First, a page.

UPDATE: Alberta spent at least $10.6 million on sham Senate “election” and referendums

The government of Alberta spent $10.6 million on its sham Senate “elections” and referendums on equalization and daylight savings. 

The government provided $9.5 million to help municipalities implement the requirements of the Alberta Senate Election Act and Referendum Act.. The budgeted amount in Budget 2021 was $10 million,” said Scott Johnston, press secretary for Municipal Affairs in an emailed statement. 

Elections Alberta also recently reported that it cost them $1.1 million to administer the Senate "elections" and referendums.

“The issue isn’t that the election cost a million dollars. The issue is, what did we get for a million dollars? Spending money on elections is the price of democracy. I don’t begrudge the million dollars if we end up with a meaningful outcome... I will leave it there,” said Senator Paula Simons.

The province gave a grant of $2 per capita to municipalities for administering the election. The city of Calgary received $2.5 million while the city of Edmonton received $1.9 million. The total $9.5 million cash outlay to municipalities was not broken down by the UCP government. 

There are other ancillary costs that are not captured as well. We don’t know the cost to the Alberta treasury for tax receipts for donations to Senate candidates ($219,800 raised by all registered candidates) or the costs to municipalities that bore the brunt of the work of administering these wholly unnecessary and quickly forgotten exercises in western Canadian grievance politics. For instance in Calgary a separate ballot was printed containing both the Senate election candidates and the referendum questions at a cost of approximately $200,000. 

I ran as a protest candidate in the Senate “elections” to highlight how ridiculous a waste of time and money it all was. Thanks to all the 128,000 plus people who voted for me, with your help my joke campaign was able to secure more votes than the People’s Party of Canada Senate candidates.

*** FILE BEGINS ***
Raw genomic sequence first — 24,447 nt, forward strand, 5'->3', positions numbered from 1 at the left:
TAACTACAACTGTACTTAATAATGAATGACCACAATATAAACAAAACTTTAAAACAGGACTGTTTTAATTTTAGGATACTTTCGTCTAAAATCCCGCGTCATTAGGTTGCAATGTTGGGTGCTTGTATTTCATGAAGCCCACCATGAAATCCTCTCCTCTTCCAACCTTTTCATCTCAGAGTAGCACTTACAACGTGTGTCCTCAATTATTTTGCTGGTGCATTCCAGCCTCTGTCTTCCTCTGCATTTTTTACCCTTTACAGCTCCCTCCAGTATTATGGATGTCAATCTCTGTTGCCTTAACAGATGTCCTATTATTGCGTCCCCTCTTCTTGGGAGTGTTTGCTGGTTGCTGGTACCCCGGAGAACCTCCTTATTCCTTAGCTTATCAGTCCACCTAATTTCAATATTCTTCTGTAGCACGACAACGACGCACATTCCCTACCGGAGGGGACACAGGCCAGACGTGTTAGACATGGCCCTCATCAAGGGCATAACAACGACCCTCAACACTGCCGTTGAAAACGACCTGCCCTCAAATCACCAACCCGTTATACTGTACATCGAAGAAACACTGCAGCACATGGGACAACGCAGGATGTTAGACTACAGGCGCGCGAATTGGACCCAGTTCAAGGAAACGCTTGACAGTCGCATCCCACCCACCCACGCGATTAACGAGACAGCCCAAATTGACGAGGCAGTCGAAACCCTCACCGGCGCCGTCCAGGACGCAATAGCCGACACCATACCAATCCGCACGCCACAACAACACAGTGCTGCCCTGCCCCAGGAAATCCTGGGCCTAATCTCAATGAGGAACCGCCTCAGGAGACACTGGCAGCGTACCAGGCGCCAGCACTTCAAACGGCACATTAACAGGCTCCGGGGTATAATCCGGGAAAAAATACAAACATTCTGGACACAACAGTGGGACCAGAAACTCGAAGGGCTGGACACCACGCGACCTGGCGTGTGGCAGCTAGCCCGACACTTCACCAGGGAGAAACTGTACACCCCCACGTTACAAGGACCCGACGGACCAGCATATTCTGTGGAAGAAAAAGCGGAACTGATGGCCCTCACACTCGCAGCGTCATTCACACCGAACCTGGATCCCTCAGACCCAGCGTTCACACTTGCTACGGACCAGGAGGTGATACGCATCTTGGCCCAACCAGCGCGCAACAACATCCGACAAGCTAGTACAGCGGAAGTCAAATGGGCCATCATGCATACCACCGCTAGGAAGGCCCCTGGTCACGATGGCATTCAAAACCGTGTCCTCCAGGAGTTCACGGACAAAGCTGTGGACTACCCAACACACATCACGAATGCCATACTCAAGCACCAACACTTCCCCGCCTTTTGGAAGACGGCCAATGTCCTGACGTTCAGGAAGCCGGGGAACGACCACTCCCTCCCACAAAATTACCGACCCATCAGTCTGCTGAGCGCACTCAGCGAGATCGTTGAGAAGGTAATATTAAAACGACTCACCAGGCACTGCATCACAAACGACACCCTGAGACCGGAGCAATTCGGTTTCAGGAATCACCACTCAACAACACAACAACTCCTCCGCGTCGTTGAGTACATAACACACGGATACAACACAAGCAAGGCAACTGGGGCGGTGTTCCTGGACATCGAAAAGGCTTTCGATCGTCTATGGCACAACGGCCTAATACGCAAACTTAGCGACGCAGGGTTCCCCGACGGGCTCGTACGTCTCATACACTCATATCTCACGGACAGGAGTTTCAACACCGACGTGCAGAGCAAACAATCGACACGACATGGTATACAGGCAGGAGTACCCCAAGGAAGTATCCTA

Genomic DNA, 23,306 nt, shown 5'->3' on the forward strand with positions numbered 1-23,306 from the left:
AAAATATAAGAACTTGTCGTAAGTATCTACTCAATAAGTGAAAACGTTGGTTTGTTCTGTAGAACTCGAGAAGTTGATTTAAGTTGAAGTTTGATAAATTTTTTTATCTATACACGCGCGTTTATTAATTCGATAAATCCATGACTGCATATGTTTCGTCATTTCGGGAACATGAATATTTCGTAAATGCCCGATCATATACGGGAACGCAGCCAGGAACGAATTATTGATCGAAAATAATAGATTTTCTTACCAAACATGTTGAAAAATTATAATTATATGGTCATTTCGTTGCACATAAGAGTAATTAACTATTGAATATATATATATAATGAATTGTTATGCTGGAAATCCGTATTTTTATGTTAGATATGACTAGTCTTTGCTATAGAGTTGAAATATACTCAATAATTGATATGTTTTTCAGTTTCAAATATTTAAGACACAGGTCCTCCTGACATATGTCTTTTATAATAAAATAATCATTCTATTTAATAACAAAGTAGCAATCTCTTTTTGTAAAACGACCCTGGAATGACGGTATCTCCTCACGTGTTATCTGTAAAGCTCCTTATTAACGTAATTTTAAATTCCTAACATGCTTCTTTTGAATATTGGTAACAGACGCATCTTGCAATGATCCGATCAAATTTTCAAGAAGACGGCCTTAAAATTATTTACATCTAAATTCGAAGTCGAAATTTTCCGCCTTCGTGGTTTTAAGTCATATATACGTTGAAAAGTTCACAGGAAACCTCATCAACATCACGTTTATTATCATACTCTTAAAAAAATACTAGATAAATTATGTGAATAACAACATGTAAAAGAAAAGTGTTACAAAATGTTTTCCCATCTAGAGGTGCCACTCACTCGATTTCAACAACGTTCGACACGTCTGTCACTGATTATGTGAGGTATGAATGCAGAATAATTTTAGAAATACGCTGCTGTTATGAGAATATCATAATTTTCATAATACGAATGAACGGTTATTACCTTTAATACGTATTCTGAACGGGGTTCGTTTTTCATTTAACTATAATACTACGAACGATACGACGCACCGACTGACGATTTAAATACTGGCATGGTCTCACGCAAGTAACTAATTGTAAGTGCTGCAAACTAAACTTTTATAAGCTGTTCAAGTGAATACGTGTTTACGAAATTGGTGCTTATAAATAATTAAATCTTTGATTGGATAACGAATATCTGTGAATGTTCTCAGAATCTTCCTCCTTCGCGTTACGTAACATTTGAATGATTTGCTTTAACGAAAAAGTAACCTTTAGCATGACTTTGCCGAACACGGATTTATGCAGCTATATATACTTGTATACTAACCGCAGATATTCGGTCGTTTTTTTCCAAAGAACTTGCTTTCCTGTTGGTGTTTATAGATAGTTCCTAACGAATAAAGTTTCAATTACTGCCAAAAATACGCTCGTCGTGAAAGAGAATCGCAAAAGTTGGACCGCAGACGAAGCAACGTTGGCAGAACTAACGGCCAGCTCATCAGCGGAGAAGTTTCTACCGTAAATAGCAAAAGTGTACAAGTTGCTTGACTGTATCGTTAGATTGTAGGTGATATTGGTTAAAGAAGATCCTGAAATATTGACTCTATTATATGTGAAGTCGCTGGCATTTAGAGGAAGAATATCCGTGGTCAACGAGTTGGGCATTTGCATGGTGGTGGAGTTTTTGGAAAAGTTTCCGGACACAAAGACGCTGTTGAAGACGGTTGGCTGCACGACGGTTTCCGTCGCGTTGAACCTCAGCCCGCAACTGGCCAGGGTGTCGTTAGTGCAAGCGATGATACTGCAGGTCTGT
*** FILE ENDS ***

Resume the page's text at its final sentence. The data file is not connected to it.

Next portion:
Campaign buttons from the Kinney 4 "Senate" campaign.

Pam Davidson, Erika Barootes and Mykhailo Martyniouk, the “winners” of the Senate election (all affiliated with the Conservative Party of Canada), were not appointed to the Senate by Prime Minister Justin Trudeau. Senators are appointed by the Prime Minister, not elected in Canada. 

Just over 62 per cent of Albertans voted yes to a convoluted question about removing equalization from the constitution—which the government of Alberta has no power to enforce—while a narrow majority voted to keep daylight savings time as it is. The referendum on equalization was ignored by the government of Canada after a bit of bluster from Premier Kenney. And the referendum on daylight savings time was a waste of time on an issue where there’s already been two other referendums on it in living memory. 

The Elections Alberta report points out that these votes weren’t just a sham, but a racist sham. 

“Electors that lived in… First Nations and Métis Settlements did not have equal access to voting opportunities, and in many cases were not provided with a reasonably accessible voting option,” the report notes.

Elections Alberta estimates the province wide turnout in the Senate “elections” was 39.6 per cent. Turnout in the Calgary municipal election came in at 46.4 per cent while turnout in Edmonton came in at 37.6 per cent. 

Prime Minister Justin Trudea recently announced the appointment of two senators, one from Ontario, the other from Manitoba. There are still two vacant Senate seats in Alberta. 

“I hope the government will fill those two seats quickly. It’s been more than two years that Alberta hasn’t had a full complement of senators,” said Simons. 

Chad “Jett Thunders” Saunders and I are still available. 

Editor's note: The Alberta government did end up replying to our inquiries about the cash outlay to municipalities shortly after we published and so we we updated our total.